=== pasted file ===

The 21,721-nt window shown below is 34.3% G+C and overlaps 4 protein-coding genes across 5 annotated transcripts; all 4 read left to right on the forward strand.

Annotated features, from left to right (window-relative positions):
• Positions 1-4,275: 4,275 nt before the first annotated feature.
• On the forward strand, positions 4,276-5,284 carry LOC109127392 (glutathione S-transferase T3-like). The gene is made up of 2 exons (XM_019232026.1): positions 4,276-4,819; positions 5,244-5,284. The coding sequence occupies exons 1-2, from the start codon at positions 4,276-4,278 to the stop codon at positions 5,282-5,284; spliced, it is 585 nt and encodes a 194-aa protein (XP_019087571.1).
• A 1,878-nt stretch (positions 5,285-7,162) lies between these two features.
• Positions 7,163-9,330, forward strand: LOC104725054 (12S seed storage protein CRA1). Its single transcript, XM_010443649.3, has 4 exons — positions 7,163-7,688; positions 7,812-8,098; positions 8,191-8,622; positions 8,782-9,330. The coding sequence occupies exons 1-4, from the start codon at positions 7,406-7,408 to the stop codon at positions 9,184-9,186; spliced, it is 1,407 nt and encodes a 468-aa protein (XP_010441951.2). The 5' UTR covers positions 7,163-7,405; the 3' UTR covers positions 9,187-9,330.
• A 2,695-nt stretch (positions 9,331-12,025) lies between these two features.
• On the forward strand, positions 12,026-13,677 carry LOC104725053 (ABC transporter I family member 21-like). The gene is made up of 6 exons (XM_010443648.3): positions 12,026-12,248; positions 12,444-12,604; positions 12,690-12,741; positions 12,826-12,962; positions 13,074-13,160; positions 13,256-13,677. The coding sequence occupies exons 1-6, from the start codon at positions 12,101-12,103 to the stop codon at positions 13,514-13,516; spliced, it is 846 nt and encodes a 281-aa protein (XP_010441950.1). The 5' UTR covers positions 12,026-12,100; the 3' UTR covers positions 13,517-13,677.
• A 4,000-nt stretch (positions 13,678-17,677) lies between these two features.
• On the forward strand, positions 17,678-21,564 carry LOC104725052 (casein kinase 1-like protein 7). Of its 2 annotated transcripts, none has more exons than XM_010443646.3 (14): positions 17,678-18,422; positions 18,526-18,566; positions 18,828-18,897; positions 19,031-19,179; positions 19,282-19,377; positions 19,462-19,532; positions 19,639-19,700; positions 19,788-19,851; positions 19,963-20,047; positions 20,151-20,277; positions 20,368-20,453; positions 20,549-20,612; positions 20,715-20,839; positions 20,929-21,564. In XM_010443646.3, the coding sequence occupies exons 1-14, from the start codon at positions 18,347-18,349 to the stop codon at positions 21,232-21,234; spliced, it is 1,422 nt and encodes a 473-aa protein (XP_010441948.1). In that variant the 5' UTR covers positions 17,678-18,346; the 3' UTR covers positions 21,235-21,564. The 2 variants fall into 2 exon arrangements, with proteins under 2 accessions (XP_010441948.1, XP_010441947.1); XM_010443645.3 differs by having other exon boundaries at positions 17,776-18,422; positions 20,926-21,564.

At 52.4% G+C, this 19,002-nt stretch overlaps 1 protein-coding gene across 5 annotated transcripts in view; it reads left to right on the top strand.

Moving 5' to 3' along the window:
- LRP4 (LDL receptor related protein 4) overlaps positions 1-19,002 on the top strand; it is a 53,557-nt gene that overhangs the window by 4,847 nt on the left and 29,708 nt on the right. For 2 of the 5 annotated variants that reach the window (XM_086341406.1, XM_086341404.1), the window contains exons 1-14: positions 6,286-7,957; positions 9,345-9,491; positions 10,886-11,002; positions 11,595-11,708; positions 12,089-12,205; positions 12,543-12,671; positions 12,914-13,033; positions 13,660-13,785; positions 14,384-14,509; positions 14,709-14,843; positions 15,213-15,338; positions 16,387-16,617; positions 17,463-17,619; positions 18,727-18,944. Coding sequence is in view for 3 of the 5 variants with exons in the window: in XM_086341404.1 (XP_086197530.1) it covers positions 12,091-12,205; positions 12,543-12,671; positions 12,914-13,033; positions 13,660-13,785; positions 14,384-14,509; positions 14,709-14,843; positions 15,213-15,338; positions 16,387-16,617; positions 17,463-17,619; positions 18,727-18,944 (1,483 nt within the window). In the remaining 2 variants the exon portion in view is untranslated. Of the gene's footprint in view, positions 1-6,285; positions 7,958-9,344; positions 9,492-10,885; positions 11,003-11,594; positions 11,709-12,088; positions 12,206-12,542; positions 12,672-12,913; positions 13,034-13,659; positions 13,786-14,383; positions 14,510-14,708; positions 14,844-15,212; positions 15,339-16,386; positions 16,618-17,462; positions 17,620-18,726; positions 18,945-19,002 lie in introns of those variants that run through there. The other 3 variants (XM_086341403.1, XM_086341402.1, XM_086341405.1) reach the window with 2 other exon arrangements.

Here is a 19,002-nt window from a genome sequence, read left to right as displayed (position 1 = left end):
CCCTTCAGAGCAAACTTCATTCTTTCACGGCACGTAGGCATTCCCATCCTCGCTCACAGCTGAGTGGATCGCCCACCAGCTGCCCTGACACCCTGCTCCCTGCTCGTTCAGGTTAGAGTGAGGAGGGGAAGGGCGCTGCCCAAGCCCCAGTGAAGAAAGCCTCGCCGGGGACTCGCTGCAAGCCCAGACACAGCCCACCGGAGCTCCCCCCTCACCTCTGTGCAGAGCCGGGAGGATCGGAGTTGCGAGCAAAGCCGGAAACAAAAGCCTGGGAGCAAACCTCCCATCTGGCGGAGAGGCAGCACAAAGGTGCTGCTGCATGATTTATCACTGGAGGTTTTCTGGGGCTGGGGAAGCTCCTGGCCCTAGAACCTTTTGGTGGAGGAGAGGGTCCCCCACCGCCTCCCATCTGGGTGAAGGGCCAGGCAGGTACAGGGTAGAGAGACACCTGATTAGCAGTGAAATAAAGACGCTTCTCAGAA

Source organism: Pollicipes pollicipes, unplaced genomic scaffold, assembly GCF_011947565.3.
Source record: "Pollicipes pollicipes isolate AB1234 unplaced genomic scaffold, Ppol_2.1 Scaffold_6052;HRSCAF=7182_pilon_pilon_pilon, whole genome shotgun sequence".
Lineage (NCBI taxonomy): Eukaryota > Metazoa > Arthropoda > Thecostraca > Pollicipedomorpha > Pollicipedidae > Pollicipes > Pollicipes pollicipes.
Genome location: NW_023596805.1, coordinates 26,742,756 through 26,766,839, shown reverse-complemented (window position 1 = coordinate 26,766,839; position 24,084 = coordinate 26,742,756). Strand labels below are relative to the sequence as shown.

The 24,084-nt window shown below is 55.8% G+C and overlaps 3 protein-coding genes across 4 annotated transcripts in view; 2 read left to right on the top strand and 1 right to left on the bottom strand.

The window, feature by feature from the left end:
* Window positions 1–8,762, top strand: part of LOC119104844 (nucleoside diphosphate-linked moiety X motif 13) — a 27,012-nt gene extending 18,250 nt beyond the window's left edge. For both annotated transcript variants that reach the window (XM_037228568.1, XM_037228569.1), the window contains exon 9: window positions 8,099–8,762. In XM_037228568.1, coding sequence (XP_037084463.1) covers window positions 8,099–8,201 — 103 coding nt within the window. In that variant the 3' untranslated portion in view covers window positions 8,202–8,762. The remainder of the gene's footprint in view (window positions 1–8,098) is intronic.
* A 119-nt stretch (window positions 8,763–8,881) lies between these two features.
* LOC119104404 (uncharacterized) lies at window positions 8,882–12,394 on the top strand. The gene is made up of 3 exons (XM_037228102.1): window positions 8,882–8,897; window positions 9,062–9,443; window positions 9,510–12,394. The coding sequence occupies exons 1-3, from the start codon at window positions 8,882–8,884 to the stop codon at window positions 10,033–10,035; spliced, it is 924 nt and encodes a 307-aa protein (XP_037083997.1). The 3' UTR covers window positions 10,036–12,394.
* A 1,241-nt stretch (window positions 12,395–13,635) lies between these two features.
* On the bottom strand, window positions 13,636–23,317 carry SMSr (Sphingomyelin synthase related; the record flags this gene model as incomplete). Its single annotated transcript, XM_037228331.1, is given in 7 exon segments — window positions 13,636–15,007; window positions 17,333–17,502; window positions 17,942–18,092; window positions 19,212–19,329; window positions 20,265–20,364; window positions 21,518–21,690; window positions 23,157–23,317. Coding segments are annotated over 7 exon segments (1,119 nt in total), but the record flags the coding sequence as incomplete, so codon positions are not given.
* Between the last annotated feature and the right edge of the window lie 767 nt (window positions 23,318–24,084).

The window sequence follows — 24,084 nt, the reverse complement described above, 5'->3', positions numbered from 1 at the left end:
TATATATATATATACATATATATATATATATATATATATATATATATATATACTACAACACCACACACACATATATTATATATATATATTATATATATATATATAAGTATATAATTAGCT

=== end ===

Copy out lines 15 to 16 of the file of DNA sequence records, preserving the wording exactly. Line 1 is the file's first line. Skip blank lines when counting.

CCCTTCAGAGCAAACTTCATTCTTTCACGGCACGTAGGCATTCCCATCCTCGCTCACAGCTGAGTGGATCGCCCACCAGCTGCCCTGACACCCTGCTCCCTGCTCGTTCAGGTTAGAGTGAGGAGGGGAAGGGCGCTGCCCAAGCCCCAGTGAAGAAAGCCTCGCCGGGGACTCGCTGCAAGCCCAGACACAGCCCACCGGAGCTCCCCCCTCACCTCTGTGCAGAGCCGGGAGGATCGGAGTTGCGAGCAAAGCCGGAAACAAAAGCCTGGGAGCAAACCTCCCATCTGGCGGAGAGGCAGCACAAAGGTGCTGCTGCATGATTTATCACTGGAGGTTTTCTGGGGCTGGGGAAGCTCCTGGCCCTAGAACCTTTTGGTGGAGGAGAGGGTCCCCCACCGCCTCCCATCTGGGTGAAGGGCCAGGCAGGTACAGGGTAGAGAGACACCTGATTAGCAGTGAAATAAAGACGCTTCTCAGAA

Source organism: Pollicipes pollicipes, unplaced genomic scaffold, assembly GCF_011947565.3.